I received an appeal in the mail the other day from a hospital I have neither frequented nor supported as a donor…even though they think I have. As a past donor to…. was how the letter began. What a careless mistake, I thought to myself. But it turned out that I was the one who was wrong.
Soliciting past donors using language that implies they have never given before is an all-too-common mistake. Failing to conduct a thorough list purge before executing the campaign is at the root of that problem. But this was different. And, while I was surprised that the hospital would make such a basic mistake, I lingered over the letter for awhile. It was much better than typical acquisition appeals because it was crafted for past donors. The urgent insistence that I give while not telling me why I should was replaced with real information crafted in a considerably more sophisticated style. As I dropped the letter in the recycling bin, I wondered why not-for-profits didn’t simply use this kind of approach with everyone – prospects included.
Several days later I realized that, in fact, I was a former donor to this hospital.
Last year my bank manager asked me to sponsor her in a run-a-thon in support of her hospital. The hospital was not in my community, but of course I said ‘yes’. Would you say ‘no’ to your bank manager?
This is why my name got onto a file of past donors. So, first, congratulations to the Hospital Foundation for wondering whether fundraising event sponsors are legitimate prospects for direct giving. But, second, off to your room with no supper for testing that thesis so poorly.
Through our annual Burk Donor Survey, my firm recently surveyed 15,900 donors who had sponsored someone in an athletic fundraising event (run-a-thon, bike-a-thon, etc.) sometime within the previous year. While their primary motivation for sponsoring was to support a friend, relative or colleague who was participating in the event, 50% said that the not-for-profit behind the event also played a role in their decision to sponsor. We then asked that 50% whether they would make a direct, philanthropic gift to that not-for-profit if asked. 17% said yes; another 14% said they might. That is much better than today’s typical acquisition rates, so it is certainly worth testing the potential for converting event sponsors to philanthropic donors.
But the issue is how you test a file of donors that represents such a unique stakeholder group. Event sponsors are different. Their primary relationship is with the runner or the cyclist so it is not surprising that they remember the event and the participant better than they do the recipient charity.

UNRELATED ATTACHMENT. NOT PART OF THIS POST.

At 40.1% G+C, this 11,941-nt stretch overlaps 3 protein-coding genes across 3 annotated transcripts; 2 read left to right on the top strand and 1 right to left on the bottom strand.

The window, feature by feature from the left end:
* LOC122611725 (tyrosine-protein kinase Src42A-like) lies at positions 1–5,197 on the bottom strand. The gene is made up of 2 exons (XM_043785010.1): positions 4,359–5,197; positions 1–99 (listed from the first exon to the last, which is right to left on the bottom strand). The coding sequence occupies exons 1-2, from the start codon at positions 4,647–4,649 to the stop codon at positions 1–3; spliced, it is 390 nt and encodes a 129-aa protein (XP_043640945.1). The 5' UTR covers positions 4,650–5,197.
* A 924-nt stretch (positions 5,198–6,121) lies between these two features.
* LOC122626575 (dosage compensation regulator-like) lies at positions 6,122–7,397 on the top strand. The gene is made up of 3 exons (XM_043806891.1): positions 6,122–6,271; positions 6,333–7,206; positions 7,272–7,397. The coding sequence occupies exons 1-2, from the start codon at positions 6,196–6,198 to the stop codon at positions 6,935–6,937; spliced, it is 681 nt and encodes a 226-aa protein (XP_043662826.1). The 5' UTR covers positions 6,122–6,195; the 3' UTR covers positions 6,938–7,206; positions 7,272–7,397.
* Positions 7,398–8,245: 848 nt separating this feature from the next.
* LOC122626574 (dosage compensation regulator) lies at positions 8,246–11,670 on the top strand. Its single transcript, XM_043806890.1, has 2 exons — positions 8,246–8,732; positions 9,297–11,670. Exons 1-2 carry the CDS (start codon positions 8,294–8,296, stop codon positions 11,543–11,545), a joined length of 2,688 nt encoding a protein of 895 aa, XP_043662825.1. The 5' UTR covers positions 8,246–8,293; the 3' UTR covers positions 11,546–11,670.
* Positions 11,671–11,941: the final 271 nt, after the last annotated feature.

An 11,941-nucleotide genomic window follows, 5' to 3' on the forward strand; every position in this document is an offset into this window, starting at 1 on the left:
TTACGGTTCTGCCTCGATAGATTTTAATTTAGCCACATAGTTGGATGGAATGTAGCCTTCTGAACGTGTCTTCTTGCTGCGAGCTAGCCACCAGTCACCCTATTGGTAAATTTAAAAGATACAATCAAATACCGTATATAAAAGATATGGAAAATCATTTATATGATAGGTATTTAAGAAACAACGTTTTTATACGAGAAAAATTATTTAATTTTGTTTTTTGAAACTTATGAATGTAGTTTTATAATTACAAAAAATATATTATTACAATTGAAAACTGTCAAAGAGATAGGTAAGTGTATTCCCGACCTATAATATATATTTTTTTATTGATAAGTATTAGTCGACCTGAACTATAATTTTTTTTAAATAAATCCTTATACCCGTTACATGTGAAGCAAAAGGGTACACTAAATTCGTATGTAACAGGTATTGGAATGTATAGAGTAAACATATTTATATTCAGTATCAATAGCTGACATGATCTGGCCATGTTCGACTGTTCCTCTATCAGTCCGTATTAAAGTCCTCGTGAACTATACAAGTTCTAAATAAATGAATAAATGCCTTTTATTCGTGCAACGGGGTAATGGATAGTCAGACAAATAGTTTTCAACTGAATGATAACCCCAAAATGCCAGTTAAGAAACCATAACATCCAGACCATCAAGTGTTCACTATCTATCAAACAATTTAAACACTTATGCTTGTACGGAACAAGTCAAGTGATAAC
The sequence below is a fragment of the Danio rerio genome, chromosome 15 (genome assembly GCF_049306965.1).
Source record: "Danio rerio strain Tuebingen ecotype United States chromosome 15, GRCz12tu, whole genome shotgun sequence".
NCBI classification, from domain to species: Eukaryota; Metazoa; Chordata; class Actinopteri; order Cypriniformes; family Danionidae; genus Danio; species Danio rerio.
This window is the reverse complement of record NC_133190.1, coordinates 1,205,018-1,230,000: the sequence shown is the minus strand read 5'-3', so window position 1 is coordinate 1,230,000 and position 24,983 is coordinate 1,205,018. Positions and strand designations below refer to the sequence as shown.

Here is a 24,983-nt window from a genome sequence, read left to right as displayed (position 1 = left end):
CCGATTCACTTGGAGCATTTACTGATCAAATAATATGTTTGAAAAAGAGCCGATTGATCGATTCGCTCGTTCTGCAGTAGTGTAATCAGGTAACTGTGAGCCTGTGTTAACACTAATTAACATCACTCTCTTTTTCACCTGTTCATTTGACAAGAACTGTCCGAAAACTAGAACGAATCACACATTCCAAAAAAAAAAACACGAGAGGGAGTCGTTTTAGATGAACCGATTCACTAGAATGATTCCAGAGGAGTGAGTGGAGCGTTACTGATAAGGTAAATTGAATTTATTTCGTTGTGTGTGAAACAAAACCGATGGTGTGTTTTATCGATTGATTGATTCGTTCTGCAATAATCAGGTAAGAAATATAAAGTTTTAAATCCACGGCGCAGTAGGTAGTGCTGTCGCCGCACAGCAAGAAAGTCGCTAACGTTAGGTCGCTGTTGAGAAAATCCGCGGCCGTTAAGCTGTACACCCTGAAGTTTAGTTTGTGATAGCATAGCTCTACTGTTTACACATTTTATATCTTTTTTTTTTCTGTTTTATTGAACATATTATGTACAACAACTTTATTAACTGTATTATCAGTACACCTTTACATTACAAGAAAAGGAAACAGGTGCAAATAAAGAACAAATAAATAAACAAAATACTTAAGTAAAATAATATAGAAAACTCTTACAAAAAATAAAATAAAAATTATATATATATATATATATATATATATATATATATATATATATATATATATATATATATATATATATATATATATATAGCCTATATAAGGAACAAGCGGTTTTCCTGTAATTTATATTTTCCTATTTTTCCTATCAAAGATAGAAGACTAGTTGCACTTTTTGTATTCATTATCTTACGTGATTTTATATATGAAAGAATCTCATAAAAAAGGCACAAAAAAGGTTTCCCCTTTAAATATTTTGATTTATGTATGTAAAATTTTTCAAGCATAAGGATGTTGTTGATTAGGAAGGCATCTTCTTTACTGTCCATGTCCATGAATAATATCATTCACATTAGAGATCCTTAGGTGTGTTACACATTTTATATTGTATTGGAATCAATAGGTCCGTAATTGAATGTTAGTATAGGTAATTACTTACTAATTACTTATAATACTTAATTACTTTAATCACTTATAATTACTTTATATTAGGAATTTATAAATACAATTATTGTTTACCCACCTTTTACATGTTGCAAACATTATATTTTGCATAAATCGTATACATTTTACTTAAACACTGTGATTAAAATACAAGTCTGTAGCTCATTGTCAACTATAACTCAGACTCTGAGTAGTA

If the Hospital had pointed out in their appeal letter that I was a former donor through their run-a-thon held last year, I would have been impressed, not disappointed. I’d be impressed that their records were that good and further impressed that the Hospital thought to use that important information to remind me of how I was connected. But, most important, if that letter had come from my Bank manager on behalf of the Hospital that was so important to her…well of course I would have given.
Connection and influence – it simply can’t get better than that.
Not for profits can no longer afford to dump lists of names into one-size-fits-all acquisition or renewal appeals and then hope for the best. The margins have shrunk too far. Over the last decade, five of the six indicators of direct marketing health have been in steady decline – participation by percentage of population, acquisition, gross revenue, renewal, and recovery of lapsed donors. Even the sixth, average gift value of retained donors, only improves when the economy is buoyant; it drops like a stone when it isn’t.
Progressive Development Directors and Managers can still guide their staff to better results in direct marketing if they insist on a more nuanced and innovative approach. A direct marketing database is not a monolithic pool of file names and gift amounts. It is a complex collection of people who think logically, who make careful choices, and who manage their philanthropy strategically.
Our most recent edition of the Burk Donor Survey found that 40% of donors left money on the table last year. They are capable of giving much more and eager to reward not-for-profits that cast aside predictable behavior and showcase fundraising at its finest instead.